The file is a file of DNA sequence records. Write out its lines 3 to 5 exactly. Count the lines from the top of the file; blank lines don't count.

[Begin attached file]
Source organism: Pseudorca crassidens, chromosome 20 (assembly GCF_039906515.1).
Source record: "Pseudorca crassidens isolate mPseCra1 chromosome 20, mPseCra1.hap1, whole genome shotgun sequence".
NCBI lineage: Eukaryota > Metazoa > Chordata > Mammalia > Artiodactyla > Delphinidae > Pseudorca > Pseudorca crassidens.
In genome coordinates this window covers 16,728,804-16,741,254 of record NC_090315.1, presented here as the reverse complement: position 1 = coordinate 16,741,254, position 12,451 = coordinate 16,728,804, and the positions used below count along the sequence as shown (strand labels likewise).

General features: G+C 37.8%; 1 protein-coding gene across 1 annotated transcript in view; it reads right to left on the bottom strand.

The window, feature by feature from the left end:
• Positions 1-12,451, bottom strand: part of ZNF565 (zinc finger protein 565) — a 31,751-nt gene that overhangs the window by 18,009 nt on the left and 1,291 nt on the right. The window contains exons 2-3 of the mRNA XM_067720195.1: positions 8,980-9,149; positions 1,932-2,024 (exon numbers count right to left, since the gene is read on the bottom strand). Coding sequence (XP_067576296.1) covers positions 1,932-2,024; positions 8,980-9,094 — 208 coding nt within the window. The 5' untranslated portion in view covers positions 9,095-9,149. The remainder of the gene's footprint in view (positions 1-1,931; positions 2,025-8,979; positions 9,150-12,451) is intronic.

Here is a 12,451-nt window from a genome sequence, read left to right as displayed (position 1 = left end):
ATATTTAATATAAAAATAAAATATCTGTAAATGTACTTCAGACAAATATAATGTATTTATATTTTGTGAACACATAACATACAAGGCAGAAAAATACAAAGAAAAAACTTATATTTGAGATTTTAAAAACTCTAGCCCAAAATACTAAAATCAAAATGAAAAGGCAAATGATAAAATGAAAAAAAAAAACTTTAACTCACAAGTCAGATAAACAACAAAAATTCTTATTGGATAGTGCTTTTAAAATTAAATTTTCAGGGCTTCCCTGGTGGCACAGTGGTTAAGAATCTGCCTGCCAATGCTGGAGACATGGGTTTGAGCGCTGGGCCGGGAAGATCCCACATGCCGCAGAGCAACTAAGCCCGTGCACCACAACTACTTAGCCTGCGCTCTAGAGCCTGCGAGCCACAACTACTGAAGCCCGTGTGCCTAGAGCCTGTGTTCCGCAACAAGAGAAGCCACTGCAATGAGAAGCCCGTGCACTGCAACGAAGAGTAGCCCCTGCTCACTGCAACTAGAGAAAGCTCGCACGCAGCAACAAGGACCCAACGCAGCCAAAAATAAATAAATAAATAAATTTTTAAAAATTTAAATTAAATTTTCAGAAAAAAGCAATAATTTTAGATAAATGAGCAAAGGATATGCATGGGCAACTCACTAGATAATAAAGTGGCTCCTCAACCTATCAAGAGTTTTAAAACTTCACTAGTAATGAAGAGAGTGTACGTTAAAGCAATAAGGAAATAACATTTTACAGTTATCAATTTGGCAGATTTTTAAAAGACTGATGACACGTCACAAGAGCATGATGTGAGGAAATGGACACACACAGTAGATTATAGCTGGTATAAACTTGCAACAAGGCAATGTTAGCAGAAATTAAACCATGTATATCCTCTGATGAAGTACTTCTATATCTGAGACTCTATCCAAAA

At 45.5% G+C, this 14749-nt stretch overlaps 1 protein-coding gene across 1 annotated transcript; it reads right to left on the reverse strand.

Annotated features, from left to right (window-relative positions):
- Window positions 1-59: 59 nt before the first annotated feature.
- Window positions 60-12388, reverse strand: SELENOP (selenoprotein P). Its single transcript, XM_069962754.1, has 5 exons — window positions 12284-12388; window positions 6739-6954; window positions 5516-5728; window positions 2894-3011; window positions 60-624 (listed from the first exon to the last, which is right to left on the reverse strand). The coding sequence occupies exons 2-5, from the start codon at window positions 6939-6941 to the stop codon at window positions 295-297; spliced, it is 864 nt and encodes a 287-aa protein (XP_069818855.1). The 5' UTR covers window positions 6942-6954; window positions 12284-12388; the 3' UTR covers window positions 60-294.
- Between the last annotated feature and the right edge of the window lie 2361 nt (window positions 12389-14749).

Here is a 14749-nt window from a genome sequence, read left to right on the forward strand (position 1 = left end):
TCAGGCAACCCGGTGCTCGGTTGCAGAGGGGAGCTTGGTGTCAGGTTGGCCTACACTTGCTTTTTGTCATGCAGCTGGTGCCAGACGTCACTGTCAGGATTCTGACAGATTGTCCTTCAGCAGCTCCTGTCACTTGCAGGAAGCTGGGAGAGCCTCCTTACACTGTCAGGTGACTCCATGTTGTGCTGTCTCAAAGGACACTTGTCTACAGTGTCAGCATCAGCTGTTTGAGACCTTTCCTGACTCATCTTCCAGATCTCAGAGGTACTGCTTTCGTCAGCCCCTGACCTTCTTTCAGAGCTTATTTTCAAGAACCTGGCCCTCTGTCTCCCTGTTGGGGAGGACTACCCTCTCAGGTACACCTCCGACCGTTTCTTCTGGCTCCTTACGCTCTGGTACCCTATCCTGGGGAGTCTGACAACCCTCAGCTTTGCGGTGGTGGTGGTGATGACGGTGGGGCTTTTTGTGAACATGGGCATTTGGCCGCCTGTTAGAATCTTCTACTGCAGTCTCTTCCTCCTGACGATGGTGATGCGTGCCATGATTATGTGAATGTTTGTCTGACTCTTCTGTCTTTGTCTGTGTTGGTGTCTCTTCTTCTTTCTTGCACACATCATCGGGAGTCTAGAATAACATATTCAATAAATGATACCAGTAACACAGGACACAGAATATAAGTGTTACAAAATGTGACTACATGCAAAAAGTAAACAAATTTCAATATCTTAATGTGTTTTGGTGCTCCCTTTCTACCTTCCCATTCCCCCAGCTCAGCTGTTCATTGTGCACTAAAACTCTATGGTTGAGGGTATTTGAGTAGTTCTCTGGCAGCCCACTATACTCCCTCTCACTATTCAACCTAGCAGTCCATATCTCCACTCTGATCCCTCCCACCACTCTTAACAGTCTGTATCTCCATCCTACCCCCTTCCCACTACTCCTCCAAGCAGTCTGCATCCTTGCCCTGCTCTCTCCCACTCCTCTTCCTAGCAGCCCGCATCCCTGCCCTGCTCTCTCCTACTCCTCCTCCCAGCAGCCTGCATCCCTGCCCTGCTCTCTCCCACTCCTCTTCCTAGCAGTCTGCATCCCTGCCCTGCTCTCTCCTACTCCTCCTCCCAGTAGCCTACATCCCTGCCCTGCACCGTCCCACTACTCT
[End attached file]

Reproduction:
NCBI lineage: Eukaryota > Metazoa > Chordata > Mammalia > Artiodactyla > Delphinidae > Pseudorca > Pseudorca crassidens.
In genome coordinates this window covers 16,728,804-16,741,254 of record NC_090315.1, presented here as the reverse complement: position 1 = coordinate 16,741,254, position 12,451 = coordinate 16,728,804, and the positions used below count along the sequence as shown (strand labels likewise).

General features: G+C 37.8%; 1 protein-coding gene across 1 annotated transcript in view; it reads right to left on the bottom strand.